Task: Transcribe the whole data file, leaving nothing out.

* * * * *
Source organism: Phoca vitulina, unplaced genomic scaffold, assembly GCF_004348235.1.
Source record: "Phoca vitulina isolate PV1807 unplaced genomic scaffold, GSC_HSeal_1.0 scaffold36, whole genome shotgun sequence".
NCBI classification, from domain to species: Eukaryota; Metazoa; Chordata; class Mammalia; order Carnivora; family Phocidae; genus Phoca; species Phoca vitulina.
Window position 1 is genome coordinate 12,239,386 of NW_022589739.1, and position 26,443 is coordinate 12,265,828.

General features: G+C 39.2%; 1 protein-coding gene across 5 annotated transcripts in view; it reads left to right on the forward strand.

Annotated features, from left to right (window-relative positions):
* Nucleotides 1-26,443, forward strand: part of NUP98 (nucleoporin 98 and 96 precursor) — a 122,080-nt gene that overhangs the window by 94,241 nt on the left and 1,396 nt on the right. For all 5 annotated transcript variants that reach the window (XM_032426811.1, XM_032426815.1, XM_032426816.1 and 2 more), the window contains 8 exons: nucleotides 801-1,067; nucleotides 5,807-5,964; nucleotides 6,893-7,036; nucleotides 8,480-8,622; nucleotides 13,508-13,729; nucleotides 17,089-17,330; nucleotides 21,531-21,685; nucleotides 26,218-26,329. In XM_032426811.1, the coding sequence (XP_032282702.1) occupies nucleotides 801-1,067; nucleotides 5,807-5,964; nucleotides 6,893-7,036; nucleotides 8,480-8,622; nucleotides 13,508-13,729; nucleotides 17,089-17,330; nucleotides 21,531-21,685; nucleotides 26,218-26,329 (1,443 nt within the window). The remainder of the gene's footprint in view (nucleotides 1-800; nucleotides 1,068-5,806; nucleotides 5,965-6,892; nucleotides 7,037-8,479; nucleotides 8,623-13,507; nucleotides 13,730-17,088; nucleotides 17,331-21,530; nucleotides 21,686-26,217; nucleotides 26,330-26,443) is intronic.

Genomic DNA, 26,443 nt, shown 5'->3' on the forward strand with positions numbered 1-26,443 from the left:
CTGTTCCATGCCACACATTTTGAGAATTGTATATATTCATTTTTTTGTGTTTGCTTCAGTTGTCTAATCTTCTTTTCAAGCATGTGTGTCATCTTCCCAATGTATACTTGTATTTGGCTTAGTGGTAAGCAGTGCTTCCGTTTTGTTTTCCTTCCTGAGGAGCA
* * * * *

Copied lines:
Source organism: Phoca vitulina, unplaced genomic scaffold, assembly GCF_004348235.1.
Source record: "Phoca vitulina isolate PV1807 unplaced genomic scaffold, GSC_HSeal_1.0 scaffold36, whole genome shotgun sequence".
NCBI classification, from domain to species: Eukaryota; Metazoa; Chordata; class Mammalia; order Carnivora; family Phocidae; genus Phoca; species Phoca vitulina.
Window position 1 is genome coordinate 12,239,386 of NW_022589739.1, and position 26,443 is coordinate 12,265,828.

General features: G+C 39.2%; 1 protein-coding gene across 5 annotated transcripts in view; it reads left to right on the forward strand.

Annotated features, from left to right (window-relative positions):
* Nucleotides 1-26,443, forward strand: part of NUP98 (nucleoporin 98 and 96 precursor) — a 122,080-nt gene that overhangs the window by 94,241 nt on the left and 1,396 nt on the right. For all 5 annotated transcript variants that reach the window (XM_032426811.1, XM_032426815.1, XM_032426816.1 and 2 more), the window contains 8 exons: nucleotides 801-1,067; nucleotides 5,807-5,964; nucleotides 6,893-7,036; nucleotides 8,480-8,622; nucleotides 13,508-13,729; nucleotides 17,089-17,330; nucleotides 21,531-21,685; nucleotides 26,218-26,329. In XM_032426811.1, the coding sequence (XP_032282702.1) occupies nucleotides 801-1,067; nucleotides 5,807-5,964; nucleotides 6,893-7,036; nucleotides 8,480-8,622; nucleotides 13,508-13,729; nucleotides 17,089-17,330; nucleotides 21,531-21,685; nucleotides 26,218-26,329 (1,443 nt within the window). The remainder of the gene's footprint in view (nucleotides 1-800; nucleotides 1,068-5,806; nucleotides 5,965-6,892; nucleotides 7,037-8,479; nucleotides 8,623-13,507; nucleotides 13,730-17,088; nucleotides 17,331-21,530; nucleotides 21,686-26,217; nucleotides 26,330-26,443) is intronic.

Genomic DNA, 26,443 nt, shown 5'->3' on the forward strand with positions numbered 1-26,443 from the left:
CTGTTCCATGCCACACATTTTGAGAATTGTATATATTCATTTTTTTGTGTTTGCTTCAGTTGTCTAATCTTCTTTTCAAGCATGTGTGTCATCTTCCCAATGTATACTTGTATTTGGCTTAGTGGTAAGCAGTGCTTCCGTTTTGTTTTCCTTCCTGAGGAGCA